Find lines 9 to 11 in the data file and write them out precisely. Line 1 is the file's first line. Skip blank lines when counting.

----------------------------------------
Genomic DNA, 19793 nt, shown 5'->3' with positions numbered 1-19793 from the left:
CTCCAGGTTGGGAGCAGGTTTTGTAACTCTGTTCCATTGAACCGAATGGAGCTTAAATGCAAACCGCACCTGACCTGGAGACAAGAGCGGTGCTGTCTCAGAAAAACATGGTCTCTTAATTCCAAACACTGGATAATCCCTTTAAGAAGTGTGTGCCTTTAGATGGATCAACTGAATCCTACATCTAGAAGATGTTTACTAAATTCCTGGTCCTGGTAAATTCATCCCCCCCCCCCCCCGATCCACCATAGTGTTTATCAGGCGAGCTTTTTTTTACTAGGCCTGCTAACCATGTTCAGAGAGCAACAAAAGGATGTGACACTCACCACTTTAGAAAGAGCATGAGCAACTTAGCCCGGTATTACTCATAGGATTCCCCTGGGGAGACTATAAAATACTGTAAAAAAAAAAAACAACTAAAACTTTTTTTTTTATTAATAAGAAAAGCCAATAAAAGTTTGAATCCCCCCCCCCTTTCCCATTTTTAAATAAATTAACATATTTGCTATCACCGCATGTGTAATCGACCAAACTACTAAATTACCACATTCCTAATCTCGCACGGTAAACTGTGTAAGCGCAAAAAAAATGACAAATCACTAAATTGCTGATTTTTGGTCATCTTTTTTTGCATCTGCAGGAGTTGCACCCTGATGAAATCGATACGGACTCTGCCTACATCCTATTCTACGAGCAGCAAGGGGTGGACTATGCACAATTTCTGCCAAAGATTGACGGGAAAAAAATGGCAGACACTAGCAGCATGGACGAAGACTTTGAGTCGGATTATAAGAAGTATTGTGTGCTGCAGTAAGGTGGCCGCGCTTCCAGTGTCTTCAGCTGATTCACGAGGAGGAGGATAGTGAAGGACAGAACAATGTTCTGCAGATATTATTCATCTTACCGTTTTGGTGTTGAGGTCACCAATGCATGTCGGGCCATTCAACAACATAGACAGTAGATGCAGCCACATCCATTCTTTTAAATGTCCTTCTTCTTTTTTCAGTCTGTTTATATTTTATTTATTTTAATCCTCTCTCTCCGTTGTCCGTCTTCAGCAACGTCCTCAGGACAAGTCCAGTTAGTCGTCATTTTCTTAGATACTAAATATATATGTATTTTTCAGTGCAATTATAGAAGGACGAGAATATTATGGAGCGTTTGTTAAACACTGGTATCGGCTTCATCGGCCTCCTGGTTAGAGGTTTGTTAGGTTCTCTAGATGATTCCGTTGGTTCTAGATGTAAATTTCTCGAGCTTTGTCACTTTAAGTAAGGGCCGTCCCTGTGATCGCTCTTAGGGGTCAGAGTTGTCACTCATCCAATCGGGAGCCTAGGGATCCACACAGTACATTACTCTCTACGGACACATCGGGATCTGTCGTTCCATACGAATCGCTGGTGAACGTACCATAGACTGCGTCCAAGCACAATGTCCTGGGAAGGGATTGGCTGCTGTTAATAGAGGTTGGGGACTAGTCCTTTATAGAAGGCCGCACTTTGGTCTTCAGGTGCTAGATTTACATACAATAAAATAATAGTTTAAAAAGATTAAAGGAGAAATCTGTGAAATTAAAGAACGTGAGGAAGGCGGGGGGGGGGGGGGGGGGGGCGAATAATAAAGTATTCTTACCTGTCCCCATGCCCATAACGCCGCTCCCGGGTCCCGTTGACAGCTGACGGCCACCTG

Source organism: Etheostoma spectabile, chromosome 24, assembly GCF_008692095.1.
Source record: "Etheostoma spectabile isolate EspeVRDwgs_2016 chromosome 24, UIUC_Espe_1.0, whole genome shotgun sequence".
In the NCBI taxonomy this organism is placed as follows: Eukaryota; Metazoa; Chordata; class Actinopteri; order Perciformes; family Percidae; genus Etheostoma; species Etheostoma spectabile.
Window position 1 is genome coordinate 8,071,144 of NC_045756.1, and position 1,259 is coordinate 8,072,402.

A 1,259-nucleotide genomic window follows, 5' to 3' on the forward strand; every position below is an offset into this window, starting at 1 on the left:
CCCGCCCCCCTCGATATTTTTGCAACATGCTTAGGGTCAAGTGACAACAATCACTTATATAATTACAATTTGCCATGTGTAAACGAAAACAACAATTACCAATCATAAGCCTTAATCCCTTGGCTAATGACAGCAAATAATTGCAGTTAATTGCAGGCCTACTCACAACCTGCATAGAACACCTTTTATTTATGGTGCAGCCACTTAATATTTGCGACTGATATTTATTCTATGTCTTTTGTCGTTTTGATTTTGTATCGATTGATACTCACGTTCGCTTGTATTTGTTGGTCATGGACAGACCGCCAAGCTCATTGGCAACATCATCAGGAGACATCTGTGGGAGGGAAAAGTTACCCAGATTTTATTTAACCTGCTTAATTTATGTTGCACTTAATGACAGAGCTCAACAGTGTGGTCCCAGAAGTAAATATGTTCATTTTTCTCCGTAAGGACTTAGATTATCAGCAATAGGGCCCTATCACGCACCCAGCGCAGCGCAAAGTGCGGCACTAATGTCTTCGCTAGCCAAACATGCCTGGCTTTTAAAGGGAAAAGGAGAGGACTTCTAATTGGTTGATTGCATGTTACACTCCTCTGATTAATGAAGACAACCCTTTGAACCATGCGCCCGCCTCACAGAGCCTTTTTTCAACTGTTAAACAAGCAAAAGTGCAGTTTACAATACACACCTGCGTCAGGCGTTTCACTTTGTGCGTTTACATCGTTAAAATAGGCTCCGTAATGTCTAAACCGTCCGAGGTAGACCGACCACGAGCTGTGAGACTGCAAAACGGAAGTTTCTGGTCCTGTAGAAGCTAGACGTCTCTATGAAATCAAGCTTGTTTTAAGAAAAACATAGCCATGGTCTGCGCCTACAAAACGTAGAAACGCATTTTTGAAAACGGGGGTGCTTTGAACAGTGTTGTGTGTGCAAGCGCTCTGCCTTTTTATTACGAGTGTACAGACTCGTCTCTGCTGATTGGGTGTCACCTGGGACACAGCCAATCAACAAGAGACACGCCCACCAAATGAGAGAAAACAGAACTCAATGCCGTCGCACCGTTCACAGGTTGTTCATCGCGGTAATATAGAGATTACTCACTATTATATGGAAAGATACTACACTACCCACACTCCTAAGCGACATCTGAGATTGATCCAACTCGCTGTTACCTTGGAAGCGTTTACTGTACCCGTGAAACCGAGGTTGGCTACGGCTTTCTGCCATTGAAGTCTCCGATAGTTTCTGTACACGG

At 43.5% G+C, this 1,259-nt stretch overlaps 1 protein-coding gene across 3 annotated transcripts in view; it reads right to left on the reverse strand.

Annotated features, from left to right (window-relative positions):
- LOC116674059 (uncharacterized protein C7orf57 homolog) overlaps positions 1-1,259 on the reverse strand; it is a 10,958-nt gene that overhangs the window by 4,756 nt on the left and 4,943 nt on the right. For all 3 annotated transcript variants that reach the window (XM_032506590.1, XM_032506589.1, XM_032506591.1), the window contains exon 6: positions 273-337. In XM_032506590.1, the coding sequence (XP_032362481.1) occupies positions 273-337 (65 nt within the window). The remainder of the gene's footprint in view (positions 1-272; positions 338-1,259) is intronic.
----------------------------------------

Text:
At 43.5% G+C, this 1,259-nt stretch overlaps 1 protein-coding gene across 3 annotated transcripts in view; it reads right to left on the reverse strand.

Annotated features, from left to right (window-relative positions):
- LOC116674059 (uncharacterized protein C7orf57 homolog) overlaps positions 1-1,259 on the reverse strand; it is a 10,958-nt gene that overhangs the window by 4,756 nt on the left and 4,943 nt on the right. For all 3 annotated transcript variants that reach the window (XM_032506590.1, XM_032506589.1, XM_032506591.1), the window contains exon 6: positions 273-337. In XM_032506590.1, the coding sequence (XP_032362481.1) occupies positions 273-337 (65 nt within the window). The remainder of the gene's footprint in view (positions 1-272; positions 338-1,259) is intronic.